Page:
The water use and crop coefficient of five woody landscape species were determined by growing the shrubs both in 56-liter (15 gal) drainage lysimeters and in above-ground 10-liter containers (#3). Water use per plant, crop coefficient and overall growth parameters differed by species and culture system. Of the five species tested, Buddleia davidii ‘Burgundy’ and Nerium oleander ‘Hardy Pink’ had higher water use per plant in the lysimeters than in the containers. Water use per plant for Abelia grandiflora ‘Edward Goucher’, Euonymus japonica and Ilex vomitoria ‘Pride of Houston’ was the same for the two culture systems. Crop coefficient and growth index of A. grandiflora, E. japonica, and I. vomitoria was similar between the two systems. The growth index of B. davidii and N. oleander was much higher in the lysimeters than in the containers. Abelia grandiflora and E. japonica had more growth in the containers than in the lysimeters while I. vomitoria had slightly larger leaf area in the lysimeters than in the containers. The culture system did not affect the water use per unit leaf area of all species. Therefore, our results indicated that by quantifying the leaf area, the plant water use in the two culture systems is exchangeable.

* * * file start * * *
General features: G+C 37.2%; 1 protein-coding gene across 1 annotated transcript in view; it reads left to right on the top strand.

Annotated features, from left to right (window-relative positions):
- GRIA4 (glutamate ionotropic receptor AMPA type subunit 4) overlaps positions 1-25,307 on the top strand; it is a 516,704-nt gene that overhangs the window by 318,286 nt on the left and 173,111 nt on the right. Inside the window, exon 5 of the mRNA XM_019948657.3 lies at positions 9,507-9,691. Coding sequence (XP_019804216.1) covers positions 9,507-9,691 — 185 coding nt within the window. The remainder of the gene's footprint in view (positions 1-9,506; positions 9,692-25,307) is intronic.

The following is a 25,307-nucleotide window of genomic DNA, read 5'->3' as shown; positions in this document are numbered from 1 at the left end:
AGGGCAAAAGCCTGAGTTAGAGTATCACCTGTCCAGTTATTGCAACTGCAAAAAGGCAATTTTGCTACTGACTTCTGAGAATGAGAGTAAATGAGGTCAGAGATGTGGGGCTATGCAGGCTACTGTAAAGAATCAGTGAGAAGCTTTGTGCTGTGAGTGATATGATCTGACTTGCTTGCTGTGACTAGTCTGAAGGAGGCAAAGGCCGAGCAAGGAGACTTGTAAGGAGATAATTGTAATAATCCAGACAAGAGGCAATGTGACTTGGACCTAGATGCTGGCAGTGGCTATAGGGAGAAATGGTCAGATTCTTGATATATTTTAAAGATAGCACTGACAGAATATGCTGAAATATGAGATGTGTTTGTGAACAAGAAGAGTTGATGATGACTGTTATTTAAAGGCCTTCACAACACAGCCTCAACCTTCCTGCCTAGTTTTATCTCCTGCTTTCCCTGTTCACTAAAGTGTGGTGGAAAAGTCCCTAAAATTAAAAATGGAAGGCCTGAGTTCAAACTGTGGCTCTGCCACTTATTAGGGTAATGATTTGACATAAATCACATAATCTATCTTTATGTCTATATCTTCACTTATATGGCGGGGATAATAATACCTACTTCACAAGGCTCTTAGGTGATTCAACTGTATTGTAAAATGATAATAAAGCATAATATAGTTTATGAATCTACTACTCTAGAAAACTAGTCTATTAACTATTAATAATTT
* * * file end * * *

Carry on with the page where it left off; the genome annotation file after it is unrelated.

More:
This project was supported by Texas Water Development Board and the Cooperative State Research, Education and Extension Service, U.S. Department of Agriculture under Agreement No. 2005-34461-15661.
2Assistant Professor, Texas A&M University, AREC at El Paso.
3Technician II, Texas A&M University, AREC at El Paso.
4Associate Professor, Texas A&M University, AREC at Dallas.
5Associate Professor, Texas A&M University, AREC at Dallas.
6Professor, Texas A&M University, AREC at Dallas.